Institutional Affiliation: Swarthmore College
|Is Attention Produced Rationally?|
with Judd B. Kessler, Ellen B. Magenheim, Dmitry Taubinsky, Eric Zwick: w27443
A large and growing literature shows that attention-increasing interventions, such as reminders and planning prompts, can promote important behaviors. This paper develops a method to investigate whether people value attention-increasing tools rationally. We characterize how the demand for attention improvements must vary with the pecuniary incentive to be attentive and develop quantitative tests of rational inattention that we deploy in two experiments. The first is an experiment with an online education platform run in the field (n=1,373), in which we randomize incentives to complete course modules and incentives to make plans to complete the modules. The second is an online survey-completion experiment (n=944), in which we randomize incentives to complete a survey three weeks later and t...
|Local Food Prices, SNAP Purchasing Power, and Child Health|
with Garret S. Christensen, Hilary W. Hoynes: w24762
The Supplemental Nutrition Assistance Program (SNAP, formerly food stamps) is one of the most important elements of the social safety net. Unlike most other safety net programs, SNAP varies little across states and over time, which creates challenges for quasi-experimental evaluation. Notably, SNAP benefits are fixed across 48 states; but local food prices vary, leading to geographic variation in the real value – or purchasing power – of SNAP benefits. In this study, we provide the first estimates that leverage variation in SNAP purchasing power across markets to examine effects of SNAP on child health. We link panel data on regional food prices to National Health Interview Survey data and use a fixed effects framework to estimate the relationship between local purchasing power of SNAP and...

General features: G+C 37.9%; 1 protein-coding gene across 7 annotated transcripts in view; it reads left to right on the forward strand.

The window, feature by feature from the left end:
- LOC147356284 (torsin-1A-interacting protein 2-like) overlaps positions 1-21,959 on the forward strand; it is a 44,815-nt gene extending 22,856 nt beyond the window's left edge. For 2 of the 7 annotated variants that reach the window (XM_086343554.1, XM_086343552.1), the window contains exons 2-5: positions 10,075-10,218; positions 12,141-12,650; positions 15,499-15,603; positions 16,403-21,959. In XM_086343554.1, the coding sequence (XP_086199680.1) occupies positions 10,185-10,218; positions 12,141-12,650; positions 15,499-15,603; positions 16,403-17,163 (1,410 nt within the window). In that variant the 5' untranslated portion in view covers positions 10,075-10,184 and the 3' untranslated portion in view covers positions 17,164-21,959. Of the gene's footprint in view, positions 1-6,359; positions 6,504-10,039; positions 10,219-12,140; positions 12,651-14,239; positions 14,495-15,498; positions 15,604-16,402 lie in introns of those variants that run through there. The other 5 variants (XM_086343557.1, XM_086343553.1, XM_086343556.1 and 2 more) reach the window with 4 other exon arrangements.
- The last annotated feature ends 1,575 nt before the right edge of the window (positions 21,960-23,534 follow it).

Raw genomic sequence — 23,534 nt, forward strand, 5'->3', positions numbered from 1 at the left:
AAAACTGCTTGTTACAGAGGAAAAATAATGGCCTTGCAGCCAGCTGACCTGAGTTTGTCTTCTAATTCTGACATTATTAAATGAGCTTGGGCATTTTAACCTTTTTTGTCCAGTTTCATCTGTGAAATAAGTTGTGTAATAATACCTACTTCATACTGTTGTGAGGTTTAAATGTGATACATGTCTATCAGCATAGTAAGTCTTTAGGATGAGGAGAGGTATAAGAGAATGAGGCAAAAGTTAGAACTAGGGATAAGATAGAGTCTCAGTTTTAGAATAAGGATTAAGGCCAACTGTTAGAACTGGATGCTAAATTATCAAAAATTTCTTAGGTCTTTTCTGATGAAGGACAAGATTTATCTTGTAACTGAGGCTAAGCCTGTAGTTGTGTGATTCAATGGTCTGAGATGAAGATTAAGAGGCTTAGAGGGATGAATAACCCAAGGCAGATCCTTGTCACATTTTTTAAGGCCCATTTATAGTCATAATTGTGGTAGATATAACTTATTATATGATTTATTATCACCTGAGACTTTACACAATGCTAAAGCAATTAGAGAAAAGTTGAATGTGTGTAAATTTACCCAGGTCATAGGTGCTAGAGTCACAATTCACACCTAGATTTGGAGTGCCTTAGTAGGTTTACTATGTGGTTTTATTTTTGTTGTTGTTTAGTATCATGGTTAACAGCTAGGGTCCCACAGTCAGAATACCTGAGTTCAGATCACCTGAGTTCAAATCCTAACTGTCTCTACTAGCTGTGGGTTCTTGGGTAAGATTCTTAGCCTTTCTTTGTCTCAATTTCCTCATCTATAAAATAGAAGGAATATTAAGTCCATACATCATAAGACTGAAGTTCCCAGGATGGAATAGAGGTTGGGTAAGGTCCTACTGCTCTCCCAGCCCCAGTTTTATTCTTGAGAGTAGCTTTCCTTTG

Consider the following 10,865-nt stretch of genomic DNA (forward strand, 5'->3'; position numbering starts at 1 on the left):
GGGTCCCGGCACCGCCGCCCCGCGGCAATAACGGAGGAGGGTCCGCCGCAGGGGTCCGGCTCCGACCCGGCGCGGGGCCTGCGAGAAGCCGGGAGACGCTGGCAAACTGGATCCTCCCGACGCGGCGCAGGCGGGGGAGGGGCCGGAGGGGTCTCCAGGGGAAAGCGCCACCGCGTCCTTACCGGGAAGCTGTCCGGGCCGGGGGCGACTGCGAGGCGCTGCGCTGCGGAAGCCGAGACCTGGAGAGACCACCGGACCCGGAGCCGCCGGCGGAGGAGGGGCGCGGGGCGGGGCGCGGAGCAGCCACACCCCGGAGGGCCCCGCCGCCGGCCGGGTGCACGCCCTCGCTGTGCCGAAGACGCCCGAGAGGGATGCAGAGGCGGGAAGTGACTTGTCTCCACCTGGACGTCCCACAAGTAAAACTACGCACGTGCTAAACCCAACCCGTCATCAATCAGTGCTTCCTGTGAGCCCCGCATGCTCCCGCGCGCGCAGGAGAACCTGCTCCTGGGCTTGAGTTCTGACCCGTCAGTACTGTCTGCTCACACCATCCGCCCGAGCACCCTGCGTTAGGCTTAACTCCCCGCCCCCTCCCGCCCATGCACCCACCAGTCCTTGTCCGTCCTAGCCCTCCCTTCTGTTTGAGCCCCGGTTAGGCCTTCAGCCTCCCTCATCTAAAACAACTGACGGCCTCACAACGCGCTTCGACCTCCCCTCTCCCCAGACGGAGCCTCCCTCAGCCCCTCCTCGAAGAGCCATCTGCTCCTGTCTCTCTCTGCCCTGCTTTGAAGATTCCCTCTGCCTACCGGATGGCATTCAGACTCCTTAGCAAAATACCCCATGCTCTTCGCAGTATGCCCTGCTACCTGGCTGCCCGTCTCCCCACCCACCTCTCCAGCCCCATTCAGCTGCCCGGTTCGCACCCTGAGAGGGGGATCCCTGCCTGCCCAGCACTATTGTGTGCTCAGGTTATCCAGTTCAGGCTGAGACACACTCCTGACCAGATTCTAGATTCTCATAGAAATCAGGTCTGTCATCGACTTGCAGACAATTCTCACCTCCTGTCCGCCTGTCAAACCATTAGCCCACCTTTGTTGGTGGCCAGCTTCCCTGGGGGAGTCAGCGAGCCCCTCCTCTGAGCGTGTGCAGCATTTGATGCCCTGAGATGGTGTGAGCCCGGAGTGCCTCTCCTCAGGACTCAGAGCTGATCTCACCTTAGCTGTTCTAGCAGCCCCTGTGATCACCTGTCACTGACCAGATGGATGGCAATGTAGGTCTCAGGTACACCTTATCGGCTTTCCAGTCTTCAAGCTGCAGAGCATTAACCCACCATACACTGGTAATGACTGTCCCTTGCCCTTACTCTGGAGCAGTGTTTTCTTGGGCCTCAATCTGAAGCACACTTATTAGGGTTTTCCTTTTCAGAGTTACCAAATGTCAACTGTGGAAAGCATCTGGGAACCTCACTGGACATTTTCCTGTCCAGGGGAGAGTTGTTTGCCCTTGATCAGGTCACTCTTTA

Published: Erin T. Bronchetti & Garret Christensen & Hilary W. Hoynes, 2019. "Local Food Prices, SNAP Purchasing Power, and Child Health," Journal of Health Economics, . citation courtesy of
|When a Nudge Isn't Enough: Defaults and Saving Among Low-Income Tax Filers|
with Thomas S. Dee, David B. Huffman, Ellen Magenheim: w16887
Recent evidence suggests that the default options implicit in economic choices (e.g., 401(k) savings by white-collar workers) have extraordinarily large effects on decision-making. This study presents a field experiment that evaluates the effect of defaults on savings among a highly policy-relevant population: low-income tax filers. In the control condition, tax filers could choose (i.e., opt in) to receive some of their federal tax refund in the form of U.S. Savings Bonds. In the treatment condition, a fraction of the tax refund was automatically directed to U.S. Savings Bonds unless tax filers actively chose another allocation. We find that the opt-out default had no impact on savings behavior. Furthermore, our treatment estimate is sufficiently precise to reject effects as small as one-...